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1996 Martin D-40QM

Hey Zach:
Hope you can help me out. I bought this Martin several years ago from one of my favorite guitar stores: Dave’s Guitar Shop in LaCrosse, WI. The label inside the guitar indicates that it is a 1996 Limited Edition D-40QM. I can’t seem to find out much about it—the materials in the guitar, how many were made, etc. Do you think the maple back adds a premium, or would most Martin collectors prefer the traditional mahogany or rosewood back? Any information you can give me would be appreciated.
Thanks, Steve
P.S.: This guitar is really loud for a dreadnought!


Hey Steve,
This is a really cool guitar, and I know how amazing a maple-bodied dreadnought can sound! I enjoy researching Martin guitars because everything is so straightforward. Serialization started in 1898 and has run consecutively ever since, making dating a breeze. Guitars built since the 1930s have the model name/number stamped inside the body, which makes identification easy as well. Martin also does a great job of cataloging each model and including it in their semi-annual price list. I have every catalog and price list for Martin going back to 1991, so providing you with some information on your D-40QM seemed elementary. Unfortunately, it wasn’t that easy! After some initial research, I found that the D-40QM was not listed in any of Martin’s price lists or catalogs, nor was it listed in any of the Martin books in my library.

While Martin always built a few custom guitars that steered away from the traditional modes of standard production, they never truly offered a custom guitar until Martin opened their Custom Shop in 1979. With the Custom Shop, players were able to order a custom Martin guitar built to their features. Martin noticed that players liked custom-built guitars, but it was difficult to pick compatible features. In October 1984, Martin started their Guitar of the Month (GOTM) program, which was really the start of Martin’s limited edition program. GOTM offered players a custom guitar designed by Martin, but built in limited edition numbers. This continued through 1994, when Martin started offering annual and semi-annual limited editions. However, it wasn’t until late 1996 when any of these limited editions was published in a Martin catalog or price list. There is a period between 1994 and 1996 where none of Martin’s limited editions were published in their literature. As far as I can tell, the D-40QM falls into this period, which explains why there is very little information about it. By 1997, Martin was more organized, and they were publishing every limited edition guitar in their semi-annual price list—a tradition that continues today.

Most Martin guitar enthusiasts already know that Style 40 appointments aren’t exactly the most common. Style 40 appointments were most often used on Hawaiian guitars in the 1930s, but they have made a comeback on D-40 models (produced 1997–2005) and are currently available as standard production Jumbo models (J-40). All Martin Styles 40 and above have extremely high appointments, and it can be confusing to notice the small differences among them all. The Style 40 does not have abalone top purfling, but it features hexagon inlays. The Style 41 has top abalone purfling, but it does not go around the fingerboard. The Style 42 has abalone purfling that goes around the fingerboard and features snowflake inlays. The top-of-theline Style 45 has abalone purfling around the fingerboard and hexagon inlays.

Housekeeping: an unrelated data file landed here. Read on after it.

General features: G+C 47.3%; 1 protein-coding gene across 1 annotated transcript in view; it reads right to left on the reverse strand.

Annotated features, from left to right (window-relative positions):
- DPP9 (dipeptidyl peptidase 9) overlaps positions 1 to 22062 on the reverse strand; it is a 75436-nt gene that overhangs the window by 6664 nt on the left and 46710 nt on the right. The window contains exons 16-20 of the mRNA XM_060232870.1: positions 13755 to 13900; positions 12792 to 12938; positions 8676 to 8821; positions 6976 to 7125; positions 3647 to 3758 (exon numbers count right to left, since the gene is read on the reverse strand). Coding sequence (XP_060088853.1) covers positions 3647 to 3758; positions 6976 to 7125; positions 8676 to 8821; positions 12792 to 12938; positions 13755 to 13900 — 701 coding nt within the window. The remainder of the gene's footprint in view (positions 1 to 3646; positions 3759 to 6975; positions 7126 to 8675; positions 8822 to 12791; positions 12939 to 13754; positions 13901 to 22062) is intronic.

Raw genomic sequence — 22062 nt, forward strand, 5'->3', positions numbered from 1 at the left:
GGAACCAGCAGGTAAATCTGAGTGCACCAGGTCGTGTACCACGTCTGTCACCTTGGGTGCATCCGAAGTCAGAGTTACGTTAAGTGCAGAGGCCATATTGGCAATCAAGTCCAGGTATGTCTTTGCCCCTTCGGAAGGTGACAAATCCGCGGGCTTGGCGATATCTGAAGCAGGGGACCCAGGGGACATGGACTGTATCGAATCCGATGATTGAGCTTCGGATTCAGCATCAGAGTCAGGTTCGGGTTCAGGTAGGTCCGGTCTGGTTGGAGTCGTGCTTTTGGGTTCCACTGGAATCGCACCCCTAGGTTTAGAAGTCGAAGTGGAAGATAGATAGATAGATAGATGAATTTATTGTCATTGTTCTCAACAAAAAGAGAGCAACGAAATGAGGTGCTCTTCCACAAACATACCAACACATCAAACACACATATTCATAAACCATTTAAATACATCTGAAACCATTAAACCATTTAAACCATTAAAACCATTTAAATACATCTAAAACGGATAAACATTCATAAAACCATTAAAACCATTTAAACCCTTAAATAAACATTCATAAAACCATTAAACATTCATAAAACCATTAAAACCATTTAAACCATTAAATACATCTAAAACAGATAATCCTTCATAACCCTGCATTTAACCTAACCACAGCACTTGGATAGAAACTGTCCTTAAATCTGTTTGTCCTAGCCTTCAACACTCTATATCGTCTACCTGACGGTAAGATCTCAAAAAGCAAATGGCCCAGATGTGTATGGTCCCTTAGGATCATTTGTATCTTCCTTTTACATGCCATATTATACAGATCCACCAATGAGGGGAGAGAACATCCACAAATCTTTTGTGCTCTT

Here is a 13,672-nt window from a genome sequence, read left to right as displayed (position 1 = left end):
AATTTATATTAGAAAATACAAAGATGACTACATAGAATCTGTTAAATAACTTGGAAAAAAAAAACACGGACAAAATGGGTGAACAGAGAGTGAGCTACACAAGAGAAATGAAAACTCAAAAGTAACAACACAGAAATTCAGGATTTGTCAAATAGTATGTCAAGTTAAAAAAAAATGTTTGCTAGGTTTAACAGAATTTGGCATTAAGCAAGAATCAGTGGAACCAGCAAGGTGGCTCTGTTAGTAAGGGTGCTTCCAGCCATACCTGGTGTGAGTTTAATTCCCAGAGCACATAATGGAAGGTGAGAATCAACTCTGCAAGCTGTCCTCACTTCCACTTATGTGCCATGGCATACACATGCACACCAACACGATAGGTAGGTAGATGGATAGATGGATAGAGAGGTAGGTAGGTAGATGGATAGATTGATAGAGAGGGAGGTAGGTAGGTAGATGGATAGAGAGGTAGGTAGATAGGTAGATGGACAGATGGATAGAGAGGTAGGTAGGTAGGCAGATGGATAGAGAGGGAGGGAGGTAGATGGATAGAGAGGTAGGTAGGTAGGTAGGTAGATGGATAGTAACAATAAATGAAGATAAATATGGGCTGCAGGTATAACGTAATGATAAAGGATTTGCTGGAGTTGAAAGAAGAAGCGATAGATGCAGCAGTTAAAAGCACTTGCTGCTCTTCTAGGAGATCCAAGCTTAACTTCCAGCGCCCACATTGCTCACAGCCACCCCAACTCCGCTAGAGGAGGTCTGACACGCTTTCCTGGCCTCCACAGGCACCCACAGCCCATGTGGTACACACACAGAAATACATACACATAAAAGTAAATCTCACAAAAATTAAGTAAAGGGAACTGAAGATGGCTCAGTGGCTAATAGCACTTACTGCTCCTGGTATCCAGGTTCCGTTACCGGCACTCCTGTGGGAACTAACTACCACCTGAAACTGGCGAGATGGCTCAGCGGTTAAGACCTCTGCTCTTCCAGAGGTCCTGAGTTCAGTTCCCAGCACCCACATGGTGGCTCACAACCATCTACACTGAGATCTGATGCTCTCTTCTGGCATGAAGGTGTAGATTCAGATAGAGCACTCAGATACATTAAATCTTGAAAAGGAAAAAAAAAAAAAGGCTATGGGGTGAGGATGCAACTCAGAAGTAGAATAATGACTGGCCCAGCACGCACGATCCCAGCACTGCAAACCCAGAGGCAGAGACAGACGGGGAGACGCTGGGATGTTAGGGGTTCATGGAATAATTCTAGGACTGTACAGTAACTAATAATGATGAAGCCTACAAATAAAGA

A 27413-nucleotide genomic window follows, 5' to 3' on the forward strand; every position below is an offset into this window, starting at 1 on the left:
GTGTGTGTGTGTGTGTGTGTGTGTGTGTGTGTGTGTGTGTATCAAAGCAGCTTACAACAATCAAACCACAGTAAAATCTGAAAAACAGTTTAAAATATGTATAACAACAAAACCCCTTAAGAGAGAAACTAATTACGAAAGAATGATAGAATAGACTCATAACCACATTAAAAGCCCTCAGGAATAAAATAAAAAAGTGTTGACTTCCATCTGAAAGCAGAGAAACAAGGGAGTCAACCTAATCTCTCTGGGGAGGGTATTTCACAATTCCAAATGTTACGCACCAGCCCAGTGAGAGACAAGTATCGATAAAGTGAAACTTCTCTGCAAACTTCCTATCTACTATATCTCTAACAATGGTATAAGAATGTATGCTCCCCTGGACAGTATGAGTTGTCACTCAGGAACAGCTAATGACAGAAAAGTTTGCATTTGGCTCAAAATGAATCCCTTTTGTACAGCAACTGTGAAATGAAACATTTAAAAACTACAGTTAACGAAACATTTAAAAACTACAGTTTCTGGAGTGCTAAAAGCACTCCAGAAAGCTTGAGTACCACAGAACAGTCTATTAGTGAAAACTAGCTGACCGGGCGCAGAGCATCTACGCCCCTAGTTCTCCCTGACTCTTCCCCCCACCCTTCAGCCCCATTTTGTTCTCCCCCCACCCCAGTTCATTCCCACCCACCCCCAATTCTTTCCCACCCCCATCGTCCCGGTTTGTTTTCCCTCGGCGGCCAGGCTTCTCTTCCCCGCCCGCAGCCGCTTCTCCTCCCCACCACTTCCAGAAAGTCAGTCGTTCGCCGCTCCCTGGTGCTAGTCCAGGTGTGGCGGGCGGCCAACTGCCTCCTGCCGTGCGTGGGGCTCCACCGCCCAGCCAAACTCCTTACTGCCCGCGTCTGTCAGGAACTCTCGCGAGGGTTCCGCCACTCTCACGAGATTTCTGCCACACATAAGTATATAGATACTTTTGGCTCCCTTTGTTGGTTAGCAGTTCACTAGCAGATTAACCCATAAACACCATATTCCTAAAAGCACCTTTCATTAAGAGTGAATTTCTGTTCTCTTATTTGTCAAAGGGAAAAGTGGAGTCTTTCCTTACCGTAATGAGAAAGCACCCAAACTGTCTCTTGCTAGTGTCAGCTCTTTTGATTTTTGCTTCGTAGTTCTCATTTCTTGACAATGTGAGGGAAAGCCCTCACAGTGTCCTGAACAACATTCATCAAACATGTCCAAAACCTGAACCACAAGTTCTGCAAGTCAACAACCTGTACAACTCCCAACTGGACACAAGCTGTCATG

Where Martin came up with the idea of a quilted maple dreadnought with Style 40 appointments is beyond me, but this is the concept—and part of the fun of their limited edition series. The D-40QM features a solid Sitka spruce top, solid quilted maple back and sides, an ebony fingerboard and bridge, and other standard Style 40 appointments. I was unable to find an original retail price on this model, but I did find out that they made 200 of these guitars, and each one is individually numbered (Martin also does a great job of publishing how many of each limited edition is built and if they are individually numbered or not).

Martin rarely uses maple for back and sides on their guitars. Mahogany is the popular choice for lower end guitars, with rosewood for the higher-end models. Most players like the warmth and broad usage that mahogany and rosewood offer. Like you’ve noticed, maple is a very loud wood, but it is a niche market. If you have a maple-bodied guitar like the D-40QM, more than likely your collection will include other loud/large pieces, such as J-200s and 19-inch archtops! Collectors really haven’t taken a special interest in these guitars, so you won’t see a premium added to them. I’d value this guitar between $2,500 and $3,000 in excellent condition. Martins are great-playing guitars that are built by a family-owned business for more than 175 years. I see this guitar being a treasure for years to come.


Zachary R. Fjestad
Zachary is the author of the Blue Book of Acoustic Guitars, Blue Book of Electric Guitars, and the Blue Book of Guitar Amplifiers.

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